Even in the good economic times of the last decade, it was a problem. Ammunition costs were outpacing police training budgets. No one's quite sure why the ammo became so precious. Some point to demand from the military; some say the Chinese drove up the price with their appetite for copper; still others believe the price of ammo went up just because the manufacturers had an opportunity to raise it.
Regardless of reason, the price of ammo skyrocketed and police training budgets were not ready for it. Former San Diego sergeant and rangemaster Dave Douglas remembers when the price of ammo zoomed 40 percent around 2003, shocking his training budget. Douglas retired from the San Diego PD before the real ammo shock. Now he serves as rangemaster for a tiny police department in central Colorado.
That Colorado agency has only six officers. So Douglas has now experienced the ammo crunch on one of the nation's largest agencies and one of the nation's smallest. He says cost per round is much greater at the small agency than it was in San Diego. "It's a few thousand rounds for small agencies. It's a few million for larger metro agencies," he explains.
The bottom line is that the cost of ammo has police agencies scrambling for ways to cut their firearms training budgets while still maintaining standards. Some are walking a very dangerous line where their solution to the problem has been to cut back on firearms training opportunities both for in-service personnel and for recruits. Others are looking for ways to achieve the same training goals without sending ammo down range.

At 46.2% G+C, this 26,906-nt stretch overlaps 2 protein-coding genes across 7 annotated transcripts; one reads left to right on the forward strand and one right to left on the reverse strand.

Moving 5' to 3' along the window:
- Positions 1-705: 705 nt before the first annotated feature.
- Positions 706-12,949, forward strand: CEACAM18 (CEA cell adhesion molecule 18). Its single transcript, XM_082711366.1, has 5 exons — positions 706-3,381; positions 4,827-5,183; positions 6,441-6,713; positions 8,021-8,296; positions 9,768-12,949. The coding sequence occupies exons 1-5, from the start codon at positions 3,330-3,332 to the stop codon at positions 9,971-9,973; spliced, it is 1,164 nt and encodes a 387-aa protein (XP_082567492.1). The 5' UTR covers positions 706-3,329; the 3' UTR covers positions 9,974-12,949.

Noted handgun trainer, firearms author, and retired Montgomery County (Ohio) Sheriff's Office lieutenant Dave Spaulding says many agencies could save a lot of money on ammo by teaching recruits using dry fire. "Many essential skills such as reloads, clearing malfunctions, and drawing from the holster can be done dry fire," Spaulding argues.
Spaulding says it takes about three days and 500 rounds to make most recruits proficient enough to qualify with a handgun. But trainers could reduce the number of rounds down range substantially by teaching students with dry fire. "You need live ammo for trigger control, reset, and follow-up shots," he says. "Otherwise, you can use dry fire."
So if dry fire would accomplish the training goals much more cheaply why is it rarely used? "I think my gut feeling is that firearms instructors are concerned about the entertainment factor,” Spaulding says. “To have students standing there doing dry fire drills without anything going bang is not entertaining."
Many agencies may soon find themselves unable to provide such entertainment. Shrinking tax revenues, ballooning gas prices, and the rising cost of ammo have law enforcement firearms training programs stretched to the breaking point and looking for alternatives to costly training ammo.
One alternative that many firearms trainers are beginning to champion is the idea of using lasers for essential skills training such as trigger control.
Back in 2009, research was conducted at the Federal Law Enforcement Training Center (FLETC) in Glynco, Ga. Instructors at FLETC worked with two groups of students who had little or no experience with handguns. Half of the students were trained with live ammo and the other half with guns fitted with lasers inserts. Both groups of students were then required to qualify with live ammo. The difference in performance between the two groups was statistically insignificant. FLETC duplicated these results using both local college students and U.S. Marshal Service recruits.
The FLETC study shows that much of a basic firearms training program can be accomplished without firing live ammo. And that's good news for the makers of laser training pistols and laser training devices.
One of the most popular laser systems for firearms training is the SIRT (Shot Indicating Resetting Trigger) Training Pistol sold by Next Level Training. The SIRT Training Pistol is designed to emulate the Glock 17/22 pistol in weight and ergonomics. It has an adjustable resetting trigger, and it has dual indicator lasers to help students learn how to prep the trigger and to see how trigger control affects each shot.